July 9th: Visual Narrative II

Read:

Understanding Comics, by Scott McCloud – pgs 118-215

Blog Prompt:  

Take 5 photos with your phone that uses one or more of the 6 transitions McCloud writes about in Understanding Comics. The photos could be shot around your home or out on an errand, with or without people, fiction or nonfiction. Think about how you can juxtapose the 5 images so that we can “read” a micro-story of an event, a movement through space,  a setting and/or character situation. Post these 5 photos in a sequence and write a brief statement about your photo story with ideas from McCloud.


video lecture:

 

notes:

Grades

Final Project discussions

Discuss Understanding Comics…

Review Types of Visual Storytelling:

  • scroll/timeline (linear)
  • nonlinear or multilinear (repetition, patterns)
  • sequential (chronological frames)
  • spatial montage (simultaneous frames, cycles, spirals)
  • cinema (duration, temporal frames, rhythm)

Class 5 shot stories, visualstory in 5 panels

McCloud, Understanding Comics:

comics: “juxtaposed pictorial and other images in deliberate sequence, intended to convey information and/or to produce an aesthetic response”

  • icon, symbol, index
  • realism < —> abstraction
  • picture plane -> language -> reality   triangle  pg 51
  • blood in the gutter (panel-to-panel relatonships)
  • closure – what to leave out (the gaps in storytelling)
  • 6 panel-to-panel transitions pg. 70
  • time frames- using the frames to express time, multi-linearity pgs101-105
  • expressing motion
  • expressive lines
  • show and tell
  • classical division of word and image (movies)
  • collision of word and image in Modern art
  • Ads, pop culture,  tv, web

Photo Narratives:

Sophie Calle
Victor Burgin
Duane Michaels

thingsarequeer

Duane, Michaels, Things are Queer

 

Screen Shot 2015-09-29 at 12.13.54 AMImage result for shaun tan clouds

Shaun Tan, The Arrival

Run Lola Run

99 Ways to Tell a Story by  Matt Madden

Template

Subjective

One Panel

Thirty Panels


Things Are Queer (After Duane Michals)

Map

McCloud – Word & Image – pg 153-155

Word Specific Combination:

thepencilstory

John Balderssari, Pencil Story

 

Picture Specific Combination:

1018-BKS-Sante-facebookJumbo

Richard McGuire, Here

Duo Specific Combination:

 

Raymond Roussel

 

Additive Specific Combination:

victorburgin

Victor Burgin

Parallel Specific Combination:

baldesari

John Balderssari

 

Montage Specific Combination:

Samantha Gorman and Danny Cannizzaro, Pry

Interdependent:

eugenesmith

chisware


Add words to 5 shot stories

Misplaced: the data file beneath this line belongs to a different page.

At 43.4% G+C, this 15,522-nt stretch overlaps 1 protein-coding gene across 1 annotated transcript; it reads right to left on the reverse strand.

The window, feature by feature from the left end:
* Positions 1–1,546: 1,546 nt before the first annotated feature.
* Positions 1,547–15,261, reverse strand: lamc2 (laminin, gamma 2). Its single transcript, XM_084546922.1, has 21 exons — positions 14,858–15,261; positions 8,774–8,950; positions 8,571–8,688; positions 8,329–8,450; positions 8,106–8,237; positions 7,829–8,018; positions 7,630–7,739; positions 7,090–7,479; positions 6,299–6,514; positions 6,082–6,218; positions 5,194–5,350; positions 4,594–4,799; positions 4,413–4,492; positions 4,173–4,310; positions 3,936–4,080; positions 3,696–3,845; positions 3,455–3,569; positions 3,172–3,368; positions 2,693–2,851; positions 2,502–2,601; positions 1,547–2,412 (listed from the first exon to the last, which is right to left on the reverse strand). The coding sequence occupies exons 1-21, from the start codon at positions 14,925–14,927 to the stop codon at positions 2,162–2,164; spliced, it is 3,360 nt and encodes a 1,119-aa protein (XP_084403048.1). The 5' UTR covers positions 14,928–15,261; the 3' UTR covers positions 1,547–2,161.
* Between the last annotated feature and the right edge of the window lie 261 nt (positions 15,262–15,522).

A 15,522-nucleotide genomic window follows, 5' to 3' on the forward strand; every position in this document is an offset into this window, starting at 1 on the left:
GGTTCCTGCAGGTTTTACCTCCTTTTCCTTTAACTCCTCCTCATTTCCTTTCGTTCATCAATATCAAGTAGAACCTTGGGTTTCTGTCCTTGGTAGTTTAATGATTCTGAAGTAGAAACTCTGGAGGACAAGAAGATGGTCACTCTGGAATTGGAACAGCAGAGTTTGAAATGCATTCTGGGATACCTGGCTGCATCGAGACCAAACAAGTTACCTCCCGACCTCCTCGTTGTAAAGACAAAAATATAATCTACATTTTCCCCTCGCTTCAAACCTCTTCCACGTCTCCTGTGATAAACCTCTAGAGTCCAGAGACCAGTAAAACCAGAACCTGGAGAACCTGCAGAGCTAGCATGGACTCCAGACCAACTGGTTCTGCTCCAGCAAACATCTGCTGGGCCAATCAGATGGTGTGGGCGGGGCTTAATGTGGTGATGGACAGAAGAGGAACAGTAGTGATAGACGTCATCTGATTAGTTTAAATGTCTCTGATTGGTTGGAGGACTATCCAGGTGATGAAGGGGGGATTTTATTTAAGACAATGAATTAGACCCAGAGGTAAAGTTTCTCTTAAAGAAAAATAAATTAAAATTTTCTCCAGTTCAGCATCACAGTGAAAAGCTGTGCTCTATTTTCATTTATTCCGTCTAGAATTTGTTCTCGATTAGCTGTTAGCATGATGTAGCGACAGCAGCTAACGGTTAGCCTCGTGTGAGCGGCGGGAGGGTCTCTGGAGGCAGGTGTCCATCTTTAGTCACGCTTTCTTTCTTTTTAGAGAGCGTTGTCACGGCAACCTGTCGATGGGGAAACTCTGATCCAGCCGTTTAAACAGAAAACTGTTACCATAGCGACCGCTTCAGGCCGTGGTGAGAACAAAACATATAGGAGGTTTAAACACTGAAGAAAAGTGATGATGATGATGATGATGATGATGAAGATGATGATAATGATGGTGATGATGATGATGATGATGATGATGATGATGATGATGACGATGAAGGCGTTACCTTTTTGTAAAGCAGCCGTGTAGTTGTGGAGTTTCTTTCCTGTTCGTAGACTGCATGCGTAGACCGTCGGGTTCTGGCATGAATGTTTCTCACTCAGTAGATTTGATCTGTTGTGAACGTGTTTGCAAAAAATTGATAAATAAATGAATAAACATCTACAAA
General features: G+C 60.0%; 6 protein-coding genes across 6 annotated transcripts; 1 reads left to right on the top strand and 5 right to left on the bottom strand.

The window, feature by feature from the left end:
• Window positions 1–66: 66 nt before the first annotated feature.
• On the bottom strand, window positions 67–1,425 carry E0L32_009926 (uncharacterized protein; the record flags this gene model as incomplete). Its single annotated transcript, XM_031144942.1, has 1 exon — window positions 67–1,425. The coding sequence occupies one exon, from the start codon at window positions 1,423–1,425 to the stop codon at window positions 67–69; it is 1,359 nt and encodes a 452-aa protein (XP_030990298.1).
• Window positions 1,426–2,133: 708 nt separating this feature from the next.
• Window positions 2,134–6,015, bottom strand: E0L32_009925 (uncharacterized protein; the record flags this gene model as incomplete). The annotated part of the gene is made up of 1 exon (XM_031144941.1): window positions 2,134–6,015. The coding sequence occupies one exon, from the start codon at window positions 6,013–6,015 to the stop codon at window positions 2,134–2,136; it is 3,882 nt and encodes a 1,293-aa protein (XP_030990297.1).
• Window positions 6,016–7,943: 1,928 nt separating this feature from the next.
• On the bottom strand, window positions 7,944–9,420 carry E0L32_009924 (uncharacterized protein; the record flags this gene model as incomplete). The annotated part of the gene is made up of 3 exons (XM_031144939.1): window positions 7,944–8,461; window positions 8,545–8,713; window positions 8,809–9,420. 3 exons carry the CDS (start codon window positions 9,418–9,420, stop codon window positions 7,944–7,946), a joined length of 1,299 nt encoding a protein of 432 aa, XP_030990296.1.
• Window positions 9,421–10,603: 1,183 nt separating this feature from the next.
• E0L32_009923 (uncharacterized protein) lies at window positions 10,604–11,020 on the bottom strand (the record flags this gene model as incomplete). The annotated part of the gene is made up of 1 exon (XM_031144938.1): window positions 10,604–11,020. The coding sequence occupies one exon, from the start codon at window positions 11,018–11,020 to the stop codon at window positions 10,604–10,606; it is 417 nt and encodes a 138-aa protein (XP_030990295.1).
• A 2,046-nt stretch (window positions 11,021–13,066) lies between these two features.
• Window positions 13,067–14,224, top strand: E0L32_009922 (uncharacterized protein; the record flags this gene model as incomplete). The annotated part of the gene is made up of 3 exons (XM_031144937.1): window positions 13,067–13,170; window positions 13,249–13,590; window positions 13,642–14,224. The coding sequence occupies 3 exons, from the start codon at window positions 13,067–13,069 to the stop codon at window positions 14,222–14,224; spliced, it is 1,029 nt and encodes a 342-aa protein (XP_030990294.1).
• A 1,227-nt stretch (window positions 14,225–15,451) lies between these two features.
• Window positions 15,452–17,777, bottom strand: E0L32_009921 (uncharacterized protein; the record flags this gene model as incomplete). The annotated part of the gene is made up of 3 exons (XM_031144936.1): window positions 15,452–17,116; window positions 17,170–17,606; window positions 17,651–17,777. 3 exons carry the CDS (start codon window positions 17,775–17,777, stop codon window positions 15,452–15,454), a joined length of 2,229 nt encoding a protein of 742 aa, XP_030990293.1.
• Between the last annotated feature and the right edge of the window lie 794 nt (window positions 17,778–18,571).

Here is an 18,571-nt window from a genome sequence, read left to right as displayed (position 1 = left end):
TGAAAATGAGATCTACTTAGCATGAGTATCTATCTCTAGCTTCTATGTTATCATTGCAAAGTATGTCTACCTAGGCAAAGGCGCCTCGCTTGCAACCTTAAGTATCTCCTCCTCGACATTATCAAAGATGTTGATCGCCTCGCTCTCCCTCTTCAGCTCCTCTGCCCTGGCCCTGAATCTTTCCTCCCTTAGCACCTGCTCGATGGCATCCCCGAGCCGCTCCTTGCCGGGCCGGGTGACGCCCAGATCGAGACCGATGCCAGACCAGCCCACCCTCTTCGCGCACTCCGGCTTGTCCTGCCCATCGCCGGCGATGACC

Play around with other combinations

Other Student Projects:

bsavage-appleseed

mbarnette-videocomic


Project Tools:

storyboard templates

index cards – sort story segments

illustrator/photoshop
html/newhive
video/ loops

powerpoint/keynote
pages/wordpress
ibook author

Screen Capture:
Snagit
TinyTake
iShowu – Mac only Visual Narrative workshop
Mac screen capture – no software needed
Gif Animations from video:
GifBrewery – for Mac ($5)
Gif Animator – for PC (free?)


Visual Narrative: 15%

DUE WEDNESDAY JULY 15th

We have discussed many strategies/approaches to visual narration and how story time – events and incidents, actions and reactions – can be made visible and relational in pictorial space through…

  • single frame composition
  • scroll navigation
  • nonlinear navigation
  • panel-to-panel relationships
  • cinematic sequence
  • spatial montage

In this assignment, you are to use images to tell a story. The images may include symbols, shapes, colors, drawings, graphics, photos and/or video. Your images may be accompanied by text, but images and their spatial relationships should drive the narrative, not the text.  In other words, try not to make illustrations for a pre-written script. Instead, investigate new ways to organize images–on the single page and from page to page– in order to get across your particular visual story. Remember,  the pictorial frame and the user’s navigation of the frame(s) are elements of visual storytelling.

Please don’t worry too much about the quality of images. Use your pencil, phone camera, screen grabs, image downloads. Play with photoshop. Remember, you can take any of these short assignments and complete them as your final project.

Ideas for the Visual Narrative assignment:

  • create a “short film” with a sequence of still images or loops
  • create a storyboard or comic
  • sample images from the web based on a constraint and organize a narrative sequence of images with captions.
  • create a collage book that evoke strange narrative spaces/sequences. (Bosch, Bunuel/Dali)
  • Make a sequence of images that documents a single day, or a walk, or your commute. Use instagram!
  • make a short/silent video.

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